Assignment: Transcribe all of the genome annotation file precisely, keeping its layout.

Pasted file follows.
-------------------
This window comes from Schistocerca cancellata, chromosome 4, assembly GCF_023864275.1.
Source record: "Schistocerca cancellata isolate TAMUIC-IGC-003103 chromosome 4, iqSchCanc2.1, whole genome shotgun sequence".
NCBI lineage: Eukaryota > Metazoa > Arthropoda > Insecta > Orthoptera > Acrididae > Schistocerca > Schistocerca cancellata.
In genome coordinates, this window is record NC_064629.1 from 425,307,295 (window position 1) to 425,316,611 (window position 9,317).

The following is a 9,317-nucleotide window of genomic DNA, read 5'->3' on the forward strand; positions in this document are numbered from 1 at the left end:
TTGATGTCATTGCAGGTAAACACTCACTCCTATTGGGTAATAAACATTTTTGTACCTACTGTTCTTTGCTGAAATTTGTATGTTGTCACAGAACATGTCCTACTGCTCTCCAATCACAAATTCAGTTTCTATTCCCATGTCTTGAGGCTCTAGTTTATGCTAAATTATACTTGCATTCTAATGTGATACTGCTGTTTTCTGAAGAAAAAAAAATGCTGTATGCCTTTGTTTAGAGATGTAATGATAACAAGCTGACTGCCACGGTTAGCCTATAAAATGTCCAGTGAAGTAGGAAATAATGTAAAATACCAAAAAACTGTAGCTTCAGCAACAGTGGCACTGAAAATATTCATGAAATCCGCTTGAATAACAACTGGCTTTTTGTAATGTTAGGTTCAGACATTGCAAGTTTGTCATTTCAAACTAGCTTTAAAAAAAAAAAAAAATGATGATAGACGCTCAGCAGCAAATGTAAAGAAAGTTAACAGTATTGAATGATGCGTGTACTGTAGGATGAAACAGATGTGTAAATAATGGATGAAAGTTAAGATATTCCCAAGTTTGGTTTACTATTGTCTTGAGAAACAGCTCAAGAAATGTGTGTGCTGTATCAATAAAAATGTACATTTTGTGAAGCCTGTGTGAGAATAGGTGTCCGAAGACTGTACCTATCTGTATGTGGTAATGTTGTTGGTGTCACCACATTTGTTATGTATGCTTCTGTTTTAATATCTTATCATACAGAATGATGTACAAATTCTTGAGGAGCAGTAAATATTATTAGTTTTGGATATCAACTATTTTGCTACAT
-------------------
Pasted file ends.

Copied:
This window comes from Schistocerca cancellata, chromosome 4, assembly GCF_023864275.1.
Source record: "Schistocerca cancellata isolate TAMUIC-IGC-003103 chromosome 4, iqSchCanc2.1, whole genome shotgun sequence".
NCBI lineage: Eukaryota > Metazoa > Arthropoda > Insecta > Orthoptera > Acrididae > Schistocerca > Schistocerca cancellata.
In genome coordinates, this window is record NC_064629.1 from 425,307,295 (window position 1) to 425,316,611 (window position 9,317).

The following is a 9,317-nucleotide window of genomic DNA, read 5'->3' on the forward strand; positions in this document are numbered from 1 at the left end:
TTGATGTCATTGCAGGTAAACACTCACTCCTATTGGGTAATAAACATTTTTGTACCTACTGTTCTTTGCTGAAATTTGTATGTTGTCACAGAACATGTCCTACTGCTCTCCAATCACAAATTCAGTTTCTATTCCCATGTCTTGAGGCTCTAGTTTATGCTAAATTATACTTGCATTCTAATGTGATACTGCTGTTTTCTGAAGAAAAAAAAATGCTGTATGCCTTTGTTTAGAGATGTAATGATAACAAGCTGACTGCCACGGTTAGCCTATAAAATGTCCAGTGAAGTAGGAAATAATGTAAAATACCAAAAAACTGTAGCTTCAGCAACAGTGGCACTGAAAATATTCATGAAATCCGCTTGAATAACAACTGGCTTTTTGTAATGTTAGGTTCAGACATTGCAAGTTTGTCATTTCAAACTAGCTTTAAAAAAAAAAAAAAATGATGATAGACGCTCAGCAGCAAATGTAAAGAAAGTTAACAGTATTGAATGATGCGTGTACTGTAGGATGAAACAGATGTGTAAATAATGGATGAAAGTTAAGATATTCCCAAGTTTGGTTTACTATTGTCTTGAGAAACAGCTCAAGAAATGTGTGTGCTGTATCAATAAAAATGTACATTTTGTGAAGCCTGTGTGAGAATAGGTGTCCGAAGACTGTACCTATCTGTATGTGGTAATGTTGTTGGTGTCACCACATTTGTTATGTATGCTTCTGTTTTAATATCTTATCATACAGAATGATGTACAAATTCTTGAGGAGCAGTAAATATTATTAGTTTTGGATATCAACTATTTTGCTACAT